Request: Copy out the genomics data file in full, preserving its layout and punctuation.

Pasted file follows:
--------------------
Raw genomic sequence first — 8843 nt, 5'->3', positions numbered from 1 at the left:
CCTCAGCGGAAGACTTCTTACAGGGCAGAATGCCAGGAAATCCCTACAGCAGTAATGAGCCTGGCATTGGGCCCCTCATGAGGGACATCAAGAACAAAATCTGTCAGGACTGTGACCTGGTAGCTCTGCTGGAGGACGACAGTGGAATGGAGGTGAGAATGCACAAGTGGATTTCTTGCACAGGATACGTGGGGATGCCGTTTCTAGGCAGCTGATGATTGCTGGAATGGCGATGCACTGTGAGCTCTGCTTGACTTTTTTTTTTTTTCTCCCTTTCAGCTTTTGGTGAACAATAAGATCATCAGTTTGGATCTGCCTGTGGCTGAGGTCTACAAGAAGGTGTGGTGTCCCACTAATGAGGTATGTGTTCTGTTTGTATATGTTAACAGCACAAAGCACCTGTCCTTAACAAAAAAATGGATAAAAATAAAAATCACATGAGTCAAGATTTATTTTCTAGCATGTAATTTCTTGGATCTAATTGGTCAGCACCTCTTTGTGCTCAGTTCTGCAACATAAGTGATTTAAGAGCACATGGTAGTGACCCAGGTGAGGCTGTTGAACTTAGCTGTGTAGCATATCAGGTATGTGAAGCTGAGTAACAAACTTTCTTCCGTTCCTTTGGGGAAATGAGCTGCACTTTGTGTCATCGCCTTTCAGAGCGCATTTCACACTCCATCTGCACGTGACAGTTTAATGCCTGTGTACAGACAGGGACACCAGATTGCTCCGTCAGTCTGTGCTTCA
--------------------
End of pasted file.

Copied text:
Raw genomic sequence first — 8843 nt, 5'->3', positions numbered from 1 at the left:
CCTCAGCGGAAGACTTCTTACAGGGCAGAATGCCAGGAAATCCCTACAGCAGTAATGAGCCTGGCATTGGGCCCCTCATGAGGGACATCAAGAACAAAATCTGTCAGGACTGTGACCTGGTAGCTCTGCTGGAGGACGACAGTGGAATGGAGGTGAGAATGCACAAGTGGATTTCTTGCACAGGATACGTGGGGATGCCGTTTCTAGGCAGCTGATGATTGCTGGAATGGCGATGCACTGTGAGCTCTGCTTGACTTTTTTTTTTTTTCTCCCTTTCAGCTTTTGGTGAACAATAAGATCATCAGTTTGGATCTGCCTGTGGCTGAGGTCTACAAGAAGGTGTGGTGTCCCACTAATGAGGTATGTGTTCTGTTTGTATATGTTAACAGCACAAAGCACCTGTCCTTAACAAAAAAATGGATAAAAATAAAAATCACATGAGTCAAGATTTATTTTCTAGCATGTAATTTCTTGGATCTAATTGGTCAGCACCTCTTTGTGCTCAGTTCTGCAACATAAGTGATTTAAGAGCACATGGTAGTGACCCAGGTGAGGCTGTTGAACTTAGCTGTGTAGCATATCAGGTATGTGAAGCTGAGTAACAAACTTTCTTCCGTTCCTTTGGGGAAATGAGCTGCACTTTGTGTCATCGCCTTTCAGAGCGCATTTCACACTCCATCTGCACGTGACAGTTTAATGCCTGTGTACAGACAGGGACACCAGATTGCTCCGTCAGTCTGTGCTTCA